French Attempt Sarko-Free Day

Journalists and academics aim to take the 'omnipresident' down a notch
By Nick McMaster,  Newser Staff
Posted Nov 30, 2007 1:50 PM CST
French Attempt Sarko-Free Day
French President Nicolas Sarkozy delivers a speech during a meeting with French police officers and gendarmes, in Paris, Thursday, Nov. 29, 2007. The French president is omnipresent in the country's media. (AP Photo/Christophe Ena)   (Associated Press)

(Newser) – Nicolas Sarkozy has earned his nickname of “omnipresident,” engineering his press coverage so deftly that a group of academics and journalists declared today “No-Sarko Day,” Jason Farago writes in the Guardian. The French president has spent the 6 months since he took office burnishing his image so well that the media have come down with a raging case of "Sarkozitis."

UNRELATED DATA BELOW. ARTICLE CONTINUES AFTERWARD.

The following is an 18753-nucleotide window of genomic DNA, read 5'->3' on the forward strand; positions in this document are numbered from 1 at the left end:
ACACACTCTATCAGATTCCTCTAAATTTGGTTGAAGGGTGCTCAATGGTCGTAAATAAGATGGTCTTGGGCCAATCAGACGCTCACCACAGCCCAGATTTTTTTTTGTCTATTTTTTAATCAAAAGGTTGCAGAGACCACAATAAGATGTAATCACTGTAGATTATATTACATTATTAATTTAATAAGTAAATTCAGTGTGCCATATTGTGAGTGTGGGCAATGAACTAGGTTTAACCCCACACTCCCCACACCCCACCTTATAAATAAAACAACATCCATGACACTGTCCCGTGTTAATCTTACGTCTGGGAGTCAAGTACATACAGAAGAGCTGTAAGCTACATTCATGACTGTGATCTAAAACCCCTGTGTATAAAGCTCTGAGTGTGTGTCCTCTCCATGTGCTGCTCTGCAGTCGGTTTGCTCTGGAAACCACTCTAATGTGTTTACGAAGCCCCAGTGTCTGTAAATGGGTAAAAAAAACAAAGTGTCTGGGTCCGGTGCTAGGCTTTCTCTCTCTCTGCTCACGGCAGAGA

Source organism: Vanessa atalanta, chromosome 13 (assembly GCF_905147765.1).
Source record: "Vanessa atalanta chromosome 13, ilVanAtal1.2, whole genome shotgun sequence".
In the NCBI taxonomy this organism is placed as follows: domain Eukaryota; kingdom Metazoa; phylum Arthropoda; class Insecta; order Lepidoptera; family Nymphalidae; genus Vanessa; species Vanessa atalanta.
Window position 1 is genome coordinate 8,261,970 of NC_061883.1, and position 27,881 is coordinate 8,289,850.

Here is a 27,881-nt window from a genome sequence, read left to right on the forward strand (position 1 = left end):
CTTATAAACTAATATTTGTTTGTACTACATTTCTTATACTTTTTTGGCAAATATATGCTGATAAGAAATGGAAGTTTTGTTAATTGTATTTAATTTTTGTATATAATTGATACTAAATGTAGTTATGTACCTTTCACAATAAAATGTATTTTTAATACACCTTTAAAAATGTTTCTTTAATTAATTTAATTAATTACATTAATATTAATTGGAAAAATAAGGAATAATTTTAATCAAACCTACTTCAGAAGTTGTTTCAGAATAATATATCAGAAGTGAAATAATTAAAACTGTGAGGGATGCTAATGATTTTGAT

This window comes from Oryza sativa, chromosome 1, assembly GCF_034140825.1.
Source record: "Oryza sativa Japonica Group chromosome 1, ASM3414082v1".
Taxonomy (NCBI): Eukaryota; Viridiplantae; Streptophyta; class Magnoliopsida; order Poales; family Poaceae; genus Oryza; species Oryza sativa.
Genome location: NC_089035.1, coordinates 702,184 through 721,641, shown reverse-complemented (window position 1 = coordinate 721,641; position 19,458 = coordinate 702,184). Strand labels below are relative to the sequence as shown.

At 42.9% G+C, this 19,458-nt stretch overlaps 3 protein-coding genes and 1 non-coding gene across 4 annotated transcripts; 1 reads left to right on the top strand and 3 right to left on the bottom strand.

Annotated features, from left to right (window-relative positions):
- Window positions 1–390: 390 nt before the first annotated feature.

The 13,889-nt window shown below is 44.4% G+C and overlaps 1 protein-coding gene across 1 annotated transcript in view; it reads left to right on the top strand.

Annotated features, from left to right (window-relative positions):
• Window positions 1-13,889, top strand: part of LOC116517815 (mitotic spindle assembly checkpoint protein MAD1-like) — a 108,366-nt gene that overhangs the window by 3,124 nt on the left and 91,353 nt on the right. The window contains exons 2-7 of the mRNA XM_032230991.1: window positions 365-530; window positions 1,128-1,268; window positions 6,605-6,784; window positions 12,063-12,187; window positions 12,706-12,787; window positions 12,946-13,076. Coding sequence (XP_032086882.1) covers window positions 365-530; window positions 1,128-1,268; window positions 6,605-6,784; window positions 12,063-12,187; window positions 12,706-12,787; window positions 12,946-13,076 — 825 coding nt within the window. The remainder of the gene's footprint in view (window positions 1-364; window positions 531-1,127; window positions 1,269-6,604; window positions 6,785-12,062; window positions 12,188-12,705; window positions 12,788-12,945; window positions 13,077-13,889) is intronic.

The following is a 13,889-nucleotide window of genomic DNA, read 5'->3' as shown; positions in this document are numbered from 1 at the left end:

Farago notes the French are not strictly adhering to No-Sarko Day, but he argues that it shows how effectively Sarkozy has manipulated the media into a political weapon. He “frontloads the day’s news with appearances, crowding out opposition” and, more important, has crafted the perfect image: hostage-savior, jilted lover, strong policeman. A step back might be just what France needs. (Read more Nicolas Sarkozy stories.)

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